Motion made and Question proposed, "That the Bill be now read a second time."


said, he had hoped that at least the hon. Gentleman who had just resumed his seat would have made out some case for departing so much from the usual practice, and for giving such large and responsible powers to irresponsible bodies as was proposed by the Bill he held in his hand. The hon. Member, however, had made out no case at all for this measure. So far as he (Mr. Fitzroy) could gather from the observations of the hon. Gentleman, his principal reasons for introducing this Bill were that the Commission of Sewers and the Board of Health were likely soon to close their existence. If that were so, it might or might not be a reason for the adoption of this measure; but he could inform the hon. Gentleman that both these bodies were likely to be renewed. Whether they would be renewed in their present form was another question, but there was no intention that the functions of either of them should expire at the close of the present Session. He (Mr. Fitzroy) should not object to this Bill, as had been anticipated by the hon. Gentleman, that it contained no compulsory powers; but he thought that the circumstances of its introduction showed the inconvenience of introducing Bills involving great interests and important questions such as were dealt with in this measure, without the proposed powers of the Bill being more clearly defined than they had been. Now, what were the provisions of the Bill? The first clause proposed to give to the parish vestry power to appoint a committee, without any qualification whatever—they need not be even a committee of ratepayers—a committee who should be a body corporate (which the vestry that constituted them was not), for the purpose of carrying out any objects confided to it by the vestry, or any purposes which were judged by the vestry to be for the common good of the parish; and, for the purpose of carrying out these objects, this committee was to have the power—though, be it remembered, they themselves were not necessarily ratepayers—of levying a rate on the inhabitants of the said parish, "or of some specified part thereof." Thus, the committee might exempt from the rate any part of the parish they chose, and might levy upon the rest of the parish such rates as they might think fit for the purpose of carrying out the objects of their appointment. These were powers so arbitrary, so extensive, and, as far as he was aware, so unknown to legislation, that he felt convinced the House would not entrust them to the vestry of any parish. With respect to the expense to be incurred in carrying out this Bill, he saw that provision had been made for the auditing of accounts, but no provision had been made for disallowing or disapproving any of those accounts; so that the only advantage gained by auditing them would be the expense of the auditors. A still more extraordinary provision was that these accounts, thus audited, without any power of disallowance, should be printed and distributed through the parish, so that the ratepayers were not to have more control over the matter than the inhabitants of the parish generally. The expense of auditing, printing, and distributing the accounts was to be paid "out of any parish moneys or rate which the vestry may think fit to charge with the same." Thus, having first allowed this irresponsible committee to levy a rate, they were then to have the power of laying this additional expense upon any rate they might think fit for the purpose of carrying out these propositions. But the Bill of the hon. Member went further than this. Under the fifth section it gave to this irresponsible committee—a committee not necessarily of ratepayers—all the judicial powers which were given to justices of the peace under the Removal of Nuisances Act and under the Public Health Act. Consequently, this irresponsible body might summon the owner or occupier of premises to appear before them, might order the removal of the nuisance, and, in default, inflict a fine of 10s. for every day such nuisance continued; and the expenses attending the cleansing of such premises might be recovered by this committee from the owner or occupier. At present, again, two justices might certify for the payment from the public rates of the expenses of the officers employed in the execution of this act, and he supposed two members of this irresponsible committee would have the same power. One justice—and therefore one committee-man—might inflict a fine of 5l. upon any individual who should violate the general orders of the Board of Health; and the occupier of any premises who should refuse to allow the carrying out of these orders might also be fined 5l. a day during his refusal, and in default of payment might be imprisoned for three months. Were these powers which the House of Commons would be prepared to give to a body of gentlemen with no qualification, and with no cause shown whatever? The second clause of the Bill required the churchwardens, upon the requisition of any five inhabitants where the population of the parish was less than 1,000, and of ten inhabitants where the population exceeded 1,000, to summon a vestry, however often, the effect of which could only be to keep up an incessant system of agitation in every parish. He could not believe that the House of Commons would seriously entertain such a Bill as this for one moment, and he should accordingly move that the Bill be read a second time this day six months.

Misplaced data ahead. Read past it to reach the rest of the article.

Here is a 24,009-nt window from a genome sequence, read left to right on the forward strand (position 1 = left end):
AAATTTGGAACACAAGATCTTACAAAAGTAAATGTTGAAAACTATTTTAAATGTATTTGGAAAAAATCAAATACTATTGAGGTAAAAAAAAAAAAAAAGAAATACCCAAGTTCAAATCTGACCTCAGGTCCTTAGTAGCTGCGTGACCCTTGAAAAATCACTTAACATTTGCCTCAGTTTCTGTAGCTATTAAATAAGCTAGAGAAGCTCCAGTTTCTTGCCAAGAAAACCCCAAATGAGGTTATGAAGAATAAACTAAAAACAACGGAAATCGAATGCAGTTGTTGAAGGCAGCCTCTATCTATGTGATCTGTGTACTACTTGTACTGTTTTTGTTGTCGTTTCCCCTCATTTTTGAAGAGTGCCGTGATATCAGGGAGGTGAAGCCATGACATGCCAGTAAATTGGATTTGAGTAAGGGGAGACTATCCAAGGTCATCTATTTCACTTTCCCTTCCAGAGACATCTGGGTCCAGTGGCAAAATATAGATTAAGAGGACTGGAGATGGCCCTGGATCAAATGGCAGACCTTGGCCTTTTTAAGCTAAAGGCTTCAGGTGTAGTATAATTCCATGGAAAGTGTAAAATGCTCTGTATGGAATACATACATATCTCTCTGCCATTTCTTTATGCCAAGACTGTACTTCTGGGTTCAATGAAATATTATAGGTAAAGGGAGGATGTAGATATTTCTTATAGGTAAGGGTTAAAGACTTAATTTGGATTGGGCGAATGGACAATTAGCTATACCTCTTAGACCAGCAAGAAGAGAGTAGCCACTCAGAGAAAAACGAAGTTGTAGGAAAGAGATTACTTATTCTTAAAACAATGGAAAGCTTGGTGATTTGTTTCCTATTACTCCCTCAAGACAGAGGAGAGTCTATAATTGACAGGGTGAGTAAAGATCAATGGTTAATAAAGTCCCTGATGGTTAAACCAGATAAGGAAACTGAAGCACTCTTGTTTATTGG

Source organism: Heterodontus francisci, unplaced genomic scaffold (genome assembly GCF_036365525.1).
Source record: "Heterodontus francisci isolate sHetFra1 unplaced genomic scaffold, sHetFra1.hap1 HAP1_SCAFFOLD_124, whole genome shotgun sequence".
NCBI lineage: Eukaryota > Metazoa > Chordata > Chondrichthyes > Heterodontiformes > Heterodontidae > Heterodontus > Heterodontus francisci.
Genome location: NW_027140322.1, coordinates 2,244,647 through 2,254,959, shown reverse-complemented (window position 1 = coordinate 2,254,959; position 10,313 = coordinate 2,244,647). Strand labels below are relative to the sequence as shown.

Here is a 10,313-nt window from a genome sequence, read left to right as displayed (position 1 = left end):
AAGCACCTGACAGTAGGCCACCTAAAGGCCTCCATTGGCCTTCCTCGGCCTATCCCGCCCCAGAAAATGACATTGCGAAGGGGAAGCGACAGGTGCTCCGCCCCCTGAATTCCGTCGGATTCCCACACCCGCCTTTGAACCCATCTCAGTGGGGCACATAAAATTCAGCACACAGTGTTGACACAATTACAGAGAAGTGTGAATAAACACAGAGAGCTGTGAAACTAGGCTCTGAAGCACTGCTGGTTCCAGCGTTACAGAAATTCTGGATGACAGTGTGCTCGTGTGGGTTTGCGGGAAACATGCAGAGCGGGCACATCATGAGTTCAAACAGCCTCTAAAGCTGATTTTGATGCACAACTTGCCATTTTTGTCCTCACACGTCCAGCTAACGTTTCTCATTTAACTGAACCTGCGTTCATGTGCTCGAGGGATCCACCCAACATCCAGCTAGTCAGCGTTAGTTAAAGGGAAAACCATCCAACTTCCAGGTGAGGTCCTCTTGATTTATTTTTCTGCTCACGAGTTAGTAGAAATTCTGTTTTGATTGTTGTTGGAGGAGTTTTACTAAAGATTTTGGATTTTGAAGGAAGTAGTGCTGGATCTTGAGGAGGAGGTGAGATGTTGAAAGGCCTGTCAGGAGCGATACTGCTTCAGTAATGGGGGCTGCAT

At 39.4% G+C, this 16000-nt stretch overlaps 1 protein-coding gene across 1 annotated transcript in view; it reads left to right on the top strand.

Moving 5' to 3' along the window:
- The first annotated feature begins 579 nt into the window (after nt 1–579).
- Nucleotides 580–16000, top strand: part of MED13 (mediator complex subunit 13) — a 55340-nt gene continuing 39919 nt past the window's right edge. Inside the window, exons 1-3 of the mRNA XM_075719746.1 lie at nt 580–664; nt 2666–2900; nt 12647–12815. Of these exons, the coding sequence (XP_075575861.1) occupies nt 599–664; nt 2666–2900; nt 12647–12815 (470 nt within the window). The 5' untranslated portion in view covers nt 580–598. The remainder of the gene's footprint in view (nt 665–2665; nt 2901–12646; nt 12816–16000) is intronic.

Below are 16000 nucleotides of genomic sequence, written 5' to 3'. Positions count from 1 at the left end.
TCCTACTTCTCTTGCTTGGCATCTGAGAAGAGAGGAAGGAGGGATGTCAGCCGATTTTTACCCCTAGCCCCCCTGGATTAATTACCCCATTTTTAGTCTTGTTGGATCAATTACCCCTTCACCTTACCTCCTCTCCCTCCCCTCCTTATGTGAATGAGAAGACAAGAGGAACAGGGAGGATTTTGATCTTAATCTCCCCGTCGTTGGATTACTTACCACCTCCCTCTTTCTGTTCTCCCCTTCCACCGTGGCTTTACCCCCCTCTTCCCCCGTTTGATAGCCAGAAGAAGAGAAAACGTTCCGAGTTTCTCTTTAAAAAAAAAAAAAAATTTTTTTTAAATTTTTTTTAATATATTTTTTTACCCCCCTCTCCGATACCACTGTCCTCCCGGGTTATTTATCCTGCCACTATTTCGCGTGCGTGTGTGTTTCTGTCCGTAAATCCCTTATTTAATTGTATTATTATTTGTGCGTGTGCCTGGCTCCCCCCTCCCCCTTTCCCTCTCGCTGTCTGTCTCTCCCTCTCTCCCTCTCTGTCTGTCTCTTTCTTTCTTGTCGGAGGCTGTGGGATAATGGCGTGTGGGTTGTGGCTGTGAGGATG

Amendment proposed, to leave out the word "now," and at the end of the Question to add the words, "upon this day six months."


said, he had seen many attempts at experimental legislation, but he must confess he never had seen any- thing to compare with this. [Cries of "Withdraw!"] Of course, if the hon. Member were prepared to withdraw the Bill, it would be unnecessary for him to occupy the time of the House in commenting upon it.


said, the hon. Gentleman opposite (Mr. Fitzroy) might think he had made out a very conclusive case, but, if he yielded to numbers in withdrawing this Bill, he was not at all convinced by any argument which the hon. Gentleman had adduced. He (Mr. Evelyn) was convinced that the principle upon which the Bill was based was a sound one, and while withdrawing it, he must be allowed to say that be was quite certain that, at some future day, another Bill, drawn up by abler hands, but founded on the same principle of local self-government, would meet with the assent of the House.

Question, "That the word 'now' stand part of the Question," put, and negatived.

Words added.

Main Question, as amended, put, and agreed to.

Second Reading put off for six months.